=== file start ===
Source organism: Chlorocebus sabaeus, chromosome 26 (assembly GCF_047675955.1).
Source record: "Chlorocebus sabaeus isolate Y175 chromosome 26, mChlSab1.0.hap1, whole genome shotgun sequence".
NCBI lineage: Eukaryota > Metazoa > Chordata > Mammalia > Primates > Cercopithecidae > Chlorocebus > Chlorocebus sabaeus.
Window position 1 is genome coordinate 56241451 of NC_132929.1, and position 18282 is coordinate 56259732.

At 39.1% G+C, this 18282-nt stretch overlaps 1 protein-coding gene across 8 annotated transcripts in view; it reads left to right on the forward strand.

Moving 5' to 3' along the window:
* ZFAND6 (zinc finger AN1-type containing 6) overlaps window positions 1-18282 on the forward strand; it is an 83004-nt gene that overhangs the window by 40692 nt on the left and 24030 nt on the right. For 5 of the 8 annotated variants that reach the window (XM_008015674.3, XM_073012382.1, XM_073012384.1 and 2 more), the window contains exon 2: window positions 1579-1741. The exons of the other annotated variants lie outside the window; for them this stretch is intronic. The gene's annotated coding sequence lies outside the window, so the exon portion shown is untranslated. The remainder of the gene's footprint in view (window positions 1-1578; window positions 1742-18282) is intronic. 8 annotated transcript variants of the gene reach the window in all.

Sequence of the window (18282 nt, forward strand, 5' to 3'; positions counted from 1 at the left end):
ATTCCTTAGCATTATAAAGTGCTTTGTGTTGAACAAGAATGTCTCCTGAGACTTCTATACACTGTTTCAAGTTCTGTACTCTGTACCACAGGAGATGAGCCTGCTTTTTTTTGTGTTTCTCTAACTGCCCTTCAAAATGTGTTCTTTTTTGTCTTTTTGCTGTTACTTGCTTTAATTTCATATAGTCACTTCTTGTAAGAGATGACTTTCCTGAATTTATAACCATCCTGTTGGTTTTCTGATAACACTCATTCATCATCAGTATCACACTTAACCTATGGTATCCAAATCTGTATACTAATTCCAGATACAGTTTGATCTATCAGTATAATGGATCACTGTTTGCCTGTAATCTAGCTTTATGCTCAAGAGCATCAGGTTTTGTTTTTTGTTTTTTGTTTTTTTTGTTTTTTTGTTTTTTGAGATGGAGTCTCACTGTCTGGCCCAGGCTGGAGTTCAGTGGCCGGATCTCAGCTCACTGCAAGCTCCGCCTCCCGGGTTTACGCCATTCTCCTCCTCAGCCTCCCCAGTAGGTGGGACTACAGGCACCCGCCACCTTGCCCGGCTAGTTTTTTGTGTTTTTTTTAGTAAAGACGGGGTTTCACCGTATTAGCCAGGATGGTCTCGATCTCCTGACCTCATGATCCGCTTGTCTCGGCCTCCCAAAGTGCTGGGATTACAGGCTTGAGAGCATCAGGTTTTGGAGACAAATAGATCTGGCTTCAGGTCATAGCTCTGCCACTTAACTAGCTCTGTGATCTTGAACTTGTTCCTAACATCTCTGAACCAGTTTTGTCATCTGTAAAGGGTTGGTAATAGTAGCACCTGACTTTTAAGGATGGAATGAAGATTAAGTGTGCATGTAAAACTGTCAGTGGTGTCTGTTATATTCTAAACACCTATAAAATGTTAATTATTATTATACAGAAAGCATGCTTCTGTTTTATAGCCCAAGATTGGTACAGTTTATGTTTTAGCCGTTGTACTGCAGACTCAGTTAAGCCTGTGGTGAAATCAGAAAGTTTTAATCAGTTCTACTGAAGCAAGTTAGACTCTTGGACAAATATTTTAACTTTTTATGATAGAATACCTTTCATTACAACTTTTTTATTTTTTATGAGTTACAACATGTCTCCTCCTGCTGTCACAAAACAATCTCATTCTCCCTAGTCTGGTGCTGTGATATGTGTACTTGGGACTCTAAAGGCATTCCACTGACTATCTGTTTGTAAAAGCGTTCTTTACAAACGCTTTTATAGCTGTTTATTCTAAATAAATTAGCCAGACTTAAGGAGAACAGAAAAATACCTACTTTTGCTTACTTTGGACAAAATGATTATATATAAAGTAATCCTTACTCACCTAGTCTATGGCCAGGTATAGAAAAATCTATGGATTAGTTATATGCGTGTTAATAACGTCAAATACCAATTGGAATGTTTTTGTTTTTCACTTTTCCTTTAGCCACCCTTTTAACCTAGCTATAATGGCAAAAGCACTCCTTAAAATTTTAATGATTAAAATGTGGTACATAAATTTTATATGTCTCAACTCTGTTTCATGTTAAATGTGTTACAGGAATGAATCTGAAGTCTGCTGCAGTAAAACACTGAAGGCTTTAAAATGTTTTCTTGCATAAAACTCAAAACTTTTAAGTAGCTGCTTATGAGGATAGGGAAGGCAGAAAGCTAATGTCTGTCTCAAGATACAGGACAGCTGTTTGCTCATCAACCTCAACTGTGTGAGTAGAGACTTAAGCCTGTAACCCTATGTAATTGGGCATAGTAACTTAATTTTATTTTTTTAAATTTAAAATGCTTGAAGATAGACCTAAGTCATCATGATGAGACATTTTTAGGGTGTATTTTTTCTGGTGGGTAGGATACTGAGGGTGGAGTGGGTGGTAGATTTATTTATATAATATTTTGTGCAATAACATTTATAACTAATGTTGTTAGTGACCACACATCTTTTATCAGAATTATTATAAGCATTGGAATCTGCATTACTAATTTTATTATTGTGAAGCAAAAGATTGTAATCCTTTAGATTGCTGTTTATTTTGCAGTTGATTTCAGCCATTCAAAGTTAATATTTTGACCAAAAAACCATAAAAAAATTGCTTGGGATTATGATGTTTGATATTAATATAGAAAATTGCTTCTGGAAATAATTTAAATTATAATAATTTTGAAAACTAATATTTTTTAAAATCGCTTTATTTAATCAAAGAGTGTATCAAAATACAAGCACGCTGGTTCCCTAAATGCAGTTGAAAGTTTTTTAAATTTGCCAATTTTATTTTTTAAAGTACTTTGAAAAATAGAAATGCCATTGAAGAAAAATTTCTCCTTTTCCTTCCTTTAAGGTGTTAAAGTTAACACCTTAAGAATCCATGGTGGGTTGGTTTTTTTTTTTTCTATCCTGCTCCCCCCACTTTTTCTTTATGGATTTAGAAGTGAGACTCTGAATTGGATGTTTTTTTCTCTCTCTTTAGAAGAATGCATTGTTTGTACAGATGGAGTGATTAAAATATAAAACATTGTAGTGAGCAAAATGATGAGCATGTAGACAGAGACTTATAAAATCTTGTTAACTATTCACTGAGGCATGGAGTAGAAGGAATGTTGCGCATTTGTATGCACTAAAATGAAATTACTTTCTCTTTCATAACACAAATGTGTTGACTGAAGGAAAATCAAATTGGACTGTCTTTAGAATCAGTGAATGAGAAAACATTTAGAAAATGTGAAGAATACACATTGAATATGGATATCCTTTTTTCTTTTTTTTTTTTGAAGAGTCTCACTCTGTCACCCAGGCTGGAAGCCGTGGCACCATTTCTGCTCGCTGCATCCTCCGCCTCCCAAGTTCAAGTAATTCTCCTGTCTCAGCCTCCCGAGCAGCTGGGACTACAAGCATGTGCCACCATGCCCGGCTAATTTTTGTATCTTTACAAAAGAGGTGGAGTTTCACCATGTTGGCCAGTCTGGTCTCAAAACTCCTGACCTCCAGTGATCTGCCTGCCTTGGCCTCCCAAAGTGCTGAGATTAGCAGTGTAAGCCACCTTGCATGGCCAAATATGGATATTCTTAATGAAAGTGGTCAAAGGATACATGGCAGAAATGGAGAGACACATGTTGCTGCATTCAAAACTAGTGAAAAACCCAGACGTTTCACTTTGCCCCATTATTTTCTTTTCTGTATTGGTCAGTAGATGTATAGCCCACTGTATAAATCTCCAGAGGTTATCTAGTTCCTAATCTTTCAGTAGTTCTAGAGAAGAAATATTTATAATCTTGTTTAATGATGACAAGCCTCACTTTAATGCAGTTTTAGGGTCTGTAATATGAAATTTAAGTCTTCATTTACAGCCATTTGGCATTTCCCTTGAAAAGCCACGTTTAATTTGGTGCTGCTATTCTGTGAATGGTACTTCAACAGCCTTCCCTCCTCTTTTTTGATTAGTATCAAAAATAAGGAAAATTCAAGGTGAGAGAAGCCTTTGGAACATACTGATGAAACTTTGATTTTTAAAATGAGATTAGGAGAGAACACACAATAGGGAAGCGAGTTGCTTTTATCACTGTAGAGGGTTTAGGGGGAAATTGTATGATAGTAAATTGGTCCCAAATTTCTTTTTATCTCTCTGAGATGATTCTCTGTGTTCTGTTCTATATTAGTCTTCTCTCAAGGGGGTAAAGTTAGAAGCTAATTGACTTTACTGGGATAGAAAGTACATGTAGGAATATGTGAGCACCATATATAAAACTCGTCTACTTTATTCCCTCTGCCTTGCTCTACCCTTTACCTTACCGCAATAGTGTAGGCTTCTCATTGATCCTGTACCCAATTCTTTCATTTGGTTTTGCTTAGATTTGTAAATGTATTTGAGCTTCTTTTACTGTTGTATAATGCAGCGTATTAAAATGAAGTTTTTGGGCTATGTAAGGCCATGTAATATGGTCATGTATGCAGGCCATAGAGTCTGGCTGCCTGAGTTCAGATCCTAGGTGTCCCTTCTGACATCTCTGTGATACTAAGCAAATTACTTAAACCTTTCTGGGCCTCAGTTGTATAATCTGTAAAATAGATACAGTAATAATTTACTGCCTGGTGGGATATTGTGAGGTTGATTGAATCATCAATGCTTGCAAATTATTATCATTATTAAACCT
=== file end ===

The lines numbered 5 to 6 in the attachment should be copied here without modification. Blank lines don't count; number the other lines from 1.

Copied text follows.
At 39.1% G+C, this 18282-nt stretch overlaps 1 protein-coding gene across 8 annotated transcripts in view; it reads left to right on the forward strand.

Moving 5' to 3' along the window: